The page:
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Recently, Public Knowledge, Consumer Federation of America, and New Networks Institute filed an amicus brief in the U.S. Court of Appeals for the 8th Circuit requesting the Court to overturn and remand the Federal Communications Commission’s recent Business Data Services deregulation Order. Public Knowledge argues that the agency’s competition analysis, which found that duopoly competition -- real or potential -- is “sufficient” to discipline market power and high prices in the BDS market, is ludicrous. The Commission’s analysis is inconsistent with competition law and unsupported by the record, and the Order will lead to higher prices in the BDS market, which consumers will ultimately pay.
The following can be attributed to Phillip Berenbroick, Senior Policy Counsel at Public Knowledge:
“In 2016, after more than ten years of examining the highly concentrated Business Data Services market, the FCC was poised to reign in anti-competitive pricing in the BDS market to provide enterprise customers, government agencies, schools, libraries, and hospitals with much needed relief from monopoly rates. In 2017, the Commission illegally reversed course without proper notice and further deregulated the BDS market, leaving consumers at risk of paying up to $20 billion a year in excess charges from monopolistic pricing.
“Public Knowledge’s brief explains that the Commission’s finding that duopoly competition -- or even ‘potential duopoly’ competition -- is sufficient to discipline market power in the BDS market is absurd. The Commission’s analysis and the Order are contrary to the Commission’s prior precedents, the Department of Justice/Federal Trade Commission standard for evaluating market concentration, the record in the proceeding itself, and leading scholarship on market structure and market power.”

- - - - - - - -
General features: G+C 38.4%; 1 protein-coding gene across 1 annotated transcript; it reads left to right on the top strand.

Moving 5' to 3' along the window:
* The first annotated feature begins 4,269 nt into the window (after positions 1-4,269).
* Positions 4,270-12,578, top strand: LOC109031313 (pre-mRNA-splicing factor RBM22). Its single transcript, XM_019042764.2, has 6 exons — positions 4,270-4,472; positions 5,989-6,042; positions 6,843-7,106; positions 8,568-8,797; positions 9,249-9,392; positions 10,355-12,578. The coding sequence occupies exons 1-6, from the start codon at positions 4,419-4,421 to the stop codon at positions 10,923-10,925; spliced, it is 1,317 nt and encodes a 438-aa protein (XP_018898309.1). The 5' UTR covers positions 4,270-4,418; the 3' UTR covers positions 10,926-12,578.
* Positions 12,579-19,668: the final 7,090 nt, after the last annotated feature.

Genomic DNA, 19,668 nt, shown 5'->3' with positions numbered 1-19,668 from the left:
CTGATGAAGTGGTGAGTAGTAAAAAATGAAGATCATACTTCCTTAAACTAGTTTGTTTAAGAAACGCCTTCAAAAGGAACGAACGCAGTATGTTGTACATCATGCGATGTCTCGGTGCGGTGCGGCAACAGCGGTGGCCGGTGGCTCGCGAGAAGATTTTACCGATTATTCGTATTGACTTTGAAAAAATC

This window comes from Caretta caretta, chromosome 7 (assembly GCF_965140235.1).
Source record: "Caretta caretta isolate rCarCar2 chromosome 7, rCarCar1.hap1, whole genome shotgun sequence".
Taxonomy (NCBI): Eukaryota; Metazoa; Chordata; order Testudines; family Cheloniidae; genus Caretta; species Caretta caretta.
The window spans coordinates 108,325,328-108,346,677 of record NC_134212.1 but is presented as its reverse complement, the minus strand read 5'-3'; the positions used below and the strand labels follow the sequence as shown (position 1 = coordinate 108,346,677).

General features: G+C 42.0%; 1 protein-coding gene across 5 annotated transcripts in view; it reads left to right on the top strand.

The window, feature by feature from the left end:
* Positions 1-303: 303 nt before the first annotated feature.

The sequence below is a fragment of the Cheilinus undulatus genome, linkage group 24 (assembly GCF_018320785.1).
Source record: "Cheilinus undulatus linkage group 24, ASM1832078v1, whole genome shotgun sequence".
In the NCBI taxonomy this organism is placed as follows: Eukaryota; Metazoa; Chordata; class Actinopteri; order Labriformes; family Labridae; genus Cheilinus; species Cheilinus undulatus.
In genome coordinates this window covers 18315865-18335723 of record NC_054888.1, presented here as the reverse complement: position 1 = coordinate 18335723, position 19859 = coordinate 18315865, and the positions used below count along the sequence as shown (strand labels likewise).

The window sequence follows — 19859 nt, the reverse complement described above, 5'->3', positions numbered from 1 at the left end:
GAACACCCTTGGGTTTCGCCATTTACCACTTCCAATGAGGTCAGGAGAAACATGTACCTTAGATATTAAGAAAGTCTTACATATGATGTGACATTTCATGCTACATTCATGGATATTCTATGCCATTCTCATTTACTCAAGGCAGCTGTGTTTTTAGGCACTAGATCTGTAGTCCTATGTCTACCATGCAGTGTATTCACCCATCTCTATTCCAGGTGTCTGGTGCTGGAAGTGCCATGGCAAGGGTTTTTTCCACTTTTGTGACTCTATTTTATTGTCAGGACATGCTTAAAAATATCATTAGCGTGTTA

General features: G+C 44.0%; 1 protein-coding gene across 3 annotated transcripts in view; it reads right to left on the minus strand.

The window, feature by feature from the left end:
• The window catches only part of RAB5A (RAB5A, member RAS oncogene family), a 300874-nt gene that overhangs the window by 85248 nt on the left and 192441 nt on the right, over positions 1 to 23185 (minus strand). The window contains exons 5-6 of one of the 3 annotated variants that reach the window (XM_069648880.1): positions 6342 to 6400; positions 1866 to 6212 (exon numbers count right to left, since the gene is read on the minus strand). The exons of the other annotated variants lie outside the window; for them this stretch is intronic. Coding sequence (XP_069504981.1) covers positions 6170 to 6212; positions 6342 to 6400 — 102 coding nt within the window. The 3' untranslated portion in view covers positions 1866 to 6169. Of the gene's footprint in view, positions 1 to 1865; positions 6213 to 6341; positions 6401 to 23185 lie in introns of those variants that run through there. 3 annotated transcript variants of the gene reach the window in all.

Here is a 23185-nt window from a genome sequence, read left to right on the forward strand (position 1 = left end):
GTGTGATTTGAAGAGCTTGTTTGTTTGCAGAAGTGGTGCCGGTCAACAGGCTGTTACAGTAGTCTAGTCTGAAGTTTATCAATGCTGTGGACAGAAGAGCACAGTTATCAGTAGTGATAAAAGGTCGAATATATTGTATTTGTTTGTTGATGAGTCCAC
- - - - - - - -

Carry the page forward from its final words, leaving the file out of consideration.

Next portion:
The following can be attributed to Mark Cooper, Senior Fellow at Consumer Federation of America:
“The FCC’s theory of ‘sufficient competition’ is not only contradicted by the reality of the BDS market as documented in a massive empirical hearing record and illegal as a matter of substance and process, but also totally lacking in support in the academic and antitrust practice literature.
“The BDS market, with a twenty-year history in which potential competition has failed to prevent pricing abuse or grow into actual competition, is a perfect example of why academics, antitrust authorities and regulators have rejected past efforts to claim that two is enough, or that ‘contestability’ can control market power.
“Three decades of intensive study of potential competition and duopolies shows that they do not create sufficient competitive pressures to discipline the abuse of market power. Under the FCC’s theory, the tens of billions of dollars of excess profits collected from consumers will go on unabated, and the door would be thrown open for a massive and unprecedented merger wave.”
You may view our filing here. You may also view our recent article, “BDS Reform: A No-Brainer for Both Businesses and Consumers,” for more information.